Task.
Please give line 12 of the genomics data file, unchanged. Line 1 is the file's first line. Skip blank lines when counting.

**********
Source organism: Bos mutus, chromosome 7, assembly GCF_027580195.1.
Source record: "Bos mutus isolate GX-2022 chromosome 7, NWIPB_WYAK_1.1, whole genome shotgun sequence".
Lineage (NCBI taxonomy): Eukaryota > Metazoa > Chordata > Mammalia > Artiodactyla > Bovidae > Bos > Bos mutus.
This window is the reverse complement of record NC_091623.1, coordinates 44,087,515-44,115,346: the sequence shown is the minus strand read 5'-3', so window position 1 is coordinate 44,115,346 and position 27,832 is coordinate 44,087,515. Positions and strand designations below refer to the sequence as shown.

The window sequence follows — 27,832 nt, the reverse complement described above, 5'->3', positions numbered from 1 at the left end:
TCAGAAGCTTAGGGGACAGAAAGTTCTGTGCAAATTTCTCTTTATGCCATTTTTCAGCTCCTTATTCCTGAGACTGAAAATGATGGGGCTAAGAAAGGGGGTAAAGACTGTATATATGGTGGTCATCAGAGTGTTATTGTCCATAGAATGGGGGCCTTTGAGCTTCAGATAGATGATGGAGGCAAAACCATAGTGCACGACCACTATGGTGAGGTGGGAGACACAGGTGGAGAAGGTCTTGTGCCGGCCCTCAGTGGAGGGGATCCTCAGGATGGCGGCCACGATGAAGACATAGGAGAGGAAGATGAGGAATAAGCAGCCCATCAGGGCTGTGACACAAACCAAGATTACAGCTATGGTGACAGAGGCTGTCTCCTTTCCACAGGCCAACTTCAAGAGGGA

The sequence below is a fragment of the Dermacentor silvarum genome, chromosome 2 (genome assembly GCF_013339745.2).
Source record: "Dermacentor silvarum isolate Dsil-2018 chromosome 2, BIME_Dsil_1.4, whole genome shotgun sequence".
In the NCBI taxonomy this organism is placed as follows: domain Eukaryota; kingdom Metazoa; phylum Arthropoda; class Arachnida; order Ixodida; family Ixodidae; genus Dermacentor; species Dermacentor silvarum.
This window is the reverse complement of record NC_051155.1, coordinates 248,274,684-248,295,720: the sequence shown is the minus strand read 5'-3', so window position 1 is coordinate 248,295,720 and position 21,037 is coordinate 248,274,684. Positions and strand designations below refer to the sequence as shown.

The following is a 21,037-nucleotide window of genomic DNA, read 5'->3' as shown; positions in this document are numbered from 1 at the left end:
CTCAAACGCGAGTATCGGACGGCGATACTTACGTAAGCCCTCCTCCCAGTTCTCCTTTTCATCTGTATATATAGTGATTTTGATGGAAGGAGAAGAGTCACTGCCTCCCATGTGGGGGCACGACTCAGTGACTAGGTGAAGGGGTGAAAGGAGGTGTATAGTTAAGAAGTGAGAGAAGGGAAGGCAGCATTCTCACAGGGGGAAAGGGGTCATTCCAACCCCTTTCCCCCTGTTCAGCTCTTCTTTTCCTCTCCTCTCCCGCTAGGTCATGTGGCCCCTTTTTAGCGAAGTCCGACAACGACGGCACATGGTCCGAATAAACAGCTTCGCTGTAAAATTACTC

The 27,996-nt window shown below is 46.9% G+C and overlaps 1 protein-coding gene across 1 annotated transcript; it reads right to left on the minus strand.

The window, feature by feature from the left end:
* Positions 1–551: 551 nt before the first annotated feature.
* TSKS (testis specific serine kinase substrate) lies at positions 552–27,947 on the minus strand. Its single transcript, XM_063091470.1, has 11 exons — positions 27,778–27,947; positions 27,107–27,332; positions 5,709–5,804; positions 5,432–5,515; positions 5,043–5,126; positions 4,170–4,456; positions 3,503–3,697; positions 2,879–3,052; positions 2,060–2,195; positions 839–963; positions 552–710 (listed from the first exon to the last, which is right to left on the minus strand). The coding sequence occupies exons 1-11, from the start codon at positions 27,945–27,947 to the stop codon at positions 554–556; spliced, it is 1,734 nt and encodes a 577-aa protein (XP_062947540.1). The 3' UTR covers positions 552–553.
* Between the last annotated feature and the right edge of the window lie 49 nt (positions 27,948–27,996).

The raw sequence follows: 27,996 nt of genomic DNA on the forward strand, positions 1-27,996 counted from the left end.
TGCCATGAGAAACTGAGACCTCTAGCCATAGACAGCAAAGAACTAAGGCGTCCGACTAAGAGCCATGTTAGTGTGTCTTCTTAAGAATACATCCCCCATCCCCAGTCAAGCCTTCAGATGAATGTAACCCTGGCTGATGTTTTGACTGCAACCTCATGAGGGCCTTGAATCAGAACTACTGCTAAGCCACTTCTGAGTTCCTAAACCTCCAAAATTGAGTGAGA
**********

CTCAAACGCGAGTATCGGACGGCGATACTTACGTAAGCCCTCCTCCCAGTTCTCCTTTTCATCTGTATATATAGTGATTTTGATGGAAGGAGAAGAGTCACTGCCTCCCATGTGGGGGCACGACTCAGTGACTAGGTGAAGGGGTGAAAGGAGGTGTATAGTTAAGAAGTGAGAGAAGGGAAGGCAGCATTCTCACAGGGGGAAAGGGGTCATTCCAACCCCTTTCCCCCTGTTCAGCTCTTCTTTTCCTCTCCTCTCCCGCTAGGTCATGTGGCCCCTTTTTAGCGAAGTCCGACAACGACGGCACATGGTCCGAATAAACAGCTTCGCTGTAAAATTACTC